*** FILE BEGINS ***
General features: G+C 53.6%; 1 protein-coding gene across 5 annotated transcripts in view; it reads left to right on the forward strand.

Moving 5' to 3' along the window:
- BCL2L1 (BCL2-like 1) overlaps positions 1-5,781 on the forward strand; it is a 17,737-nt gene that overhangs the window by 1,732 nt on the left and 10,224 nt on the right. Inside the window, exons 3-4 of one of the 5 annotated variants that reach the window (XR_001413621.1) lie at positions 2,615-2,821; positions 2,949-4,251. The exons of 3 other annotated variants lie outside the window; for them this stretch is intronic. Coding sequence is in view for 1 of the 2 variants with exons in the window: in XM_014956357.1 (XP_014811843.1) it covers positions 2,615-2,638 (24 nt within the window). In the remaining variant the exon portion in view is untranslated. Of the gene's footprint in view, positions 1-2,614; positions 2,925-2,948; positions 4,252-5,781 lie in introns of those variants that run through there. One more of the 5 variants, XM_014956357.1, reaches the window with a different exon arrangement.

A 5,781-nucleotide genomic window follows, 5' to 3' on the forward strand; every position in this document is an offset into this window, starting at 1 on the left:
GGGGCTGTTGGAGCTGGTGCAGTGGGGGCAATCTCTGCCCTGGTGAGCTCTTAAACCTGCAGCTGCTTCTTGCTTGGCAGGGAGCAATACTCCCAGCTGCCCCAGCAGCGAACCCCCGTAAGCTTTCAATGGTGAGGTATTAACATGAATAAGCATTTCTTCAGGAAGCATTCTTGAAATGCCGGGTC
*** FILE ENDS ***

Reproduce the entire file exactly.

General features: G+C 53.6%; 1 protein-coding gene across 5 annotated transcripts in view; it reads left to right on the forward strand.

Moving 5' to 3' along the window:
- BCL2L1 (BCL2-like 1) overlaps positions 1-5,781 on the forward strand; it is a 17,737-nt gene that overhangs the window by 1,732 nt on the left and 10,224 nt on the right. Inside the window, exons 3-4 of one of the 5 annotated variants that reach the window (XR_001413621.1) lie at positions 2,615-2,821; positions 2,949-4,251. The exons of 3 other annotated variants lie outside the window; for them this stretch is intronic. Coding sequence is in view for 1 of the 2 variants with exons in the window: in XM_014956357.1 (XP_014811843.1) it covers positions 2,615-2,638 (24 nt within the window). In the remaining variant the exon portion in view is untranslated. Of the gene's footprint in view, positions 1-2,614; positions 2,925-2,948; positions 4,252-5,781 lie in introns of those variants that run through there. One more of the 5 variants, XM_014956357.1, reaches the window with a different exon arrangement.

A 5,781-nucleotide genomic window follows, 5' to 3' on the forward strand; every position in this document is an offset into this window, starting at 1 on the left:
GGGGCTGTTGGAGCTGGTGCAGTGGGGGCAATCTCTGCCCTGGTGAGCTCTTAAACCTGCAGCTGCTTCTTGCTTGGCAGGGAGCAATACTCCCAGCTGCCCCAGCAGCGAACCCCCGTAAGCTTTCAATGGTGAGGTATTAACATGAATAAGCATTTCTTCAGGAAGCATTCTTGAAATGCCGGGTC